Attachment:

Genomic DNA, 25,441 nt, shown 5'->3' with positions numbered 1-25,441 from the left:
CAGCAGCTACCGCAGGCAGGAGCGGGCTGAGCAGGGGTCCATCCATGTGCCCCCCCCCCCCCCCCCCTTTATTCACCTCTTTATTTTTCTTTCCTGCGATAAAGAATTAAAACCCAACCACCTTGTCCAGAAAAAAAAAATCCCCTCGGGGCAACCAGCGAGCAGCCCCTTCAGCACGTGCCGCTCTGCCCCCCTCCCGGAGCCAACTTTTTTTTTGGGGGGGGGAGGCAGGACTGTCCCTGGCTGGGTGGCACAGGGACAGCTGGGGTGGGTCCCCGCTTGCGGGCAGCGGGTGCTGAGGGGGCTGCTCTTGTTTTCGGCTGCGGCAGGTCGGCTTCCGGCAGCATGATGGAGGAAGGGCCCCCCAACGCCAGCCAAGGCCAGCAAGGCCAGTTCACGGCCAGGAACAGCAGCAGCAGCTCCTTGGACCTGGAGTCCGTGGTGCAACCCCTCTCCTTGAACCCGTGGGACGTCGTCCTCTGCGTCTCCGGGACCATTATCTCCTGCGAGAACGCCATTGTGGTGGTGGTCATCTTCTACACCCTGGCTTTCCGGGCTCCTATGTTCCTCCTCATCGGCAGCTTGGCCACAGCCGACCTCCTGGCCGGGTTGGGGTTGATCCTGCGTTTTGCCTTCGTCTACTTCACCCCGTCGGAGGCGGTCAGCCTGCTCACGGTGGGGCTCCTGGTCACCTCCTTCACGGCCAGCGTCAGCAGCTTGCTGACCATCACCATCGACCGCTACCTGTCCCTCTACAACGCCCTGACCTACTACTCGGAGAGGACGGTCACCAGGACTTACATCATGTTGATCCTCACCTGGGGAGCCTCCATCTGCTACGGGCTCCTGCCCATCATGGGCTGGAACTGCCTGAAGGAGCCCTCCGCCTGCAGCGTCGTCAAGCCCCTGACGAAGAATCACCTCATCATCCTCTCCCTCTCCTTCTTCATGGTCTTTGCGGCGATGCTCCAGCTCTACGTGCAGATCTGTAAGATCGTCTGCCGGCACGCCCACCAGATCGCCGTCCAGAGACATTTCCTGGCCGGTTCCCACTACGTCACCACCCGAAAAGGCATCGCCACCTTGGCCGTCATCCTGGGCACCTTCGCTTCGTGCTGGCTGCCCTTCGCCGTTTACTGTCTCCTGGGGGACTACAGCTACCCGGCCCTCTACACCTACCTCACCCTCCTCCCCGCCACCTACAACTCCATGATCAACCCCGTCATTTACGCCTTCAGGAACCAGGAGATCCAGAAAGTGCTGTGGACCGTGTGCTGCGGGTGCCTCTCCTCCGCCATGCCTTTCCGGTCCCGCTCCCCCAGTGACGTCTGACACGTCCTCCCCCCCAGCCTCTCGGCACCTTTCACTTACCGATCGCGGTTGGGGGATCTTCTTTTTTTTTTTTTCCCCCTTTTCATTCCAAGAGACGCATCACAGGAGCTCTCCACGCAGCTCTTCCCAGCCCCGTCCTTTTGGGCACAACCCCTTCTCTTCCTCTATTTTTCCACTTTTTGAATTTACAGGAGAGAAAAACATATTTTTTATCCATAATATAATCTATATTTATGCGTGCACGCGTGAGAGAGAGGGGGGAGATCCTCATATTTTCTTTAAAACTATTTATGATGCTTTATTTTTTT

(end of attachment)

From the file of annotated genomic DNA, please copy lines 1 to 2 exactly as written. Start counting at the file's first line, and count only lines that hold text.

Genomic DNA, 25,441 nt, shown 5'->3' with positions numbered 1-25,441 from the left:
CAGCAGCTACCGCAGGCAGGAGCGGGCTGAGCAGGGGTCCATCCATGTGCCCCCCCCCCCCCCCCCCTTTATTCACCTCTTTATTTTTCTTTCCTGCGATAAAGAATTAAAACCCAACCACCTTGTCCAGAAAAAAAAAATCCCCTCGGGGCAACCAGCGAGCAGCCCCTTCAGCACGTGCCGCTCTGCCCCCCTCCCGGAGCCAACTTTTTTTTTGGGGGGGGGAGGCAGGACTGTCCCTGGCTGGGTGGCACAGGGACAGCTGGGGTGGGTCCCCGCTTGCGGGCAGCGGGTGCTGAGGGGGCTGCTCTTGTTTTCGGCTGCGGCAGGTCGGCTTCCGGCAGCATGATGGAGGAAGGGCCCCCCAACGCCAGCCAAGGCCAGCAAGGCCAGTTCACGGCCAGGAACAGCAGCAGCAGCTCCTTGGACCTGGAGTCCGTGGTGCAACCCCTCTCCTTGAACCCGTGGGACGTCGTCCTCTGCGTCTCCGGGACCATTATCTCCTGCGAGAACGCCATTGTGGTGGTGGTCATCTTCTACACCCTGGCTTTCCGGGCTCCTATGTTCCTCCTCATCGGCAGCTTGGCCACAGCCGACCTCCTGGCCGGGTTGGGGTTGATCCTGCGTTTTGCCTTCGTCTACTTCACCCCGTCGGAGGCGGTCAGCCTGCTCACGGTGGGGCTCCTGGTCACCTCCTTCACGGCCAGCGTCAGCAGCTTGCTGACCATCACCATCGACCGCTACCTGTCCCTCTACAACGCCCTGACCTACTACTCGGAGAGGACGGTCACCAGGACTTACATCATGTTGATCCTCACCTGGGGAGCCTCCATCTGCTACGGGCTCCTGCCCATCATGGGCTGGAACTGCCTGAAGGAGCCCTCCGCCTGCAGCGTCGTCAAGCCCCTGACGAAGAATCACCTCATCATCCTCTCCCTCTCCTTCTTCATGGTCTTTGCGGCGATGCTCCAGCTCTACGTGCAGATCTGTAAGATCGTCTGCCGGCACGCCCACCAGATCGCCGTCCAGAGACATTTCCTGGCCGGTTCCCACTACGTCACCACCCGAAAAGGCATCGCCACCTTGGCCGTCATCCTGGGCACCTTCGCTTCGTGCTGGCTGCCCTTCGCCGTTTACTGTCTCCTGGGGGACTACAGCTACCCGGCCCTCTACACCTACCTCACCCTCCTCCCCGCCACCTACAACTCCATGATCAACCCCGTCATTTACGCCTTCAGGAACCAGGAGATCCAGAAAGTGCTGTGGACCGTGTGCTGCGGGTGCCTCTCCTCCGCCATGCCTTTCCGGTCCCGCTCCCCCAGTGACGTCTGACACGTCCTCCCCCCCAGCCTCTCGGCACCTTTCACTTACCGATCGCGGTTGGGGGATCTTCTTTTTTTTTTTTTCCCCCTTTTCATTCCAAGAGACGCATCACAGGAGCTCTCCACGCAGCTCTTCCCAGCCCCGTCCTTTTGGGCACAACCCCTTCTCTTCCTCTATTTTTCCACTTTTTGAATTTACAGGAGAGAAAAACATATTTTTTATCCATAATATAATCTATATTTATGCGTGCACGCGTGAGAGAGAGGGGGGAGATCCTCATATTTTCTTTAAAACTATTTATGATGCTTTATTTTTTT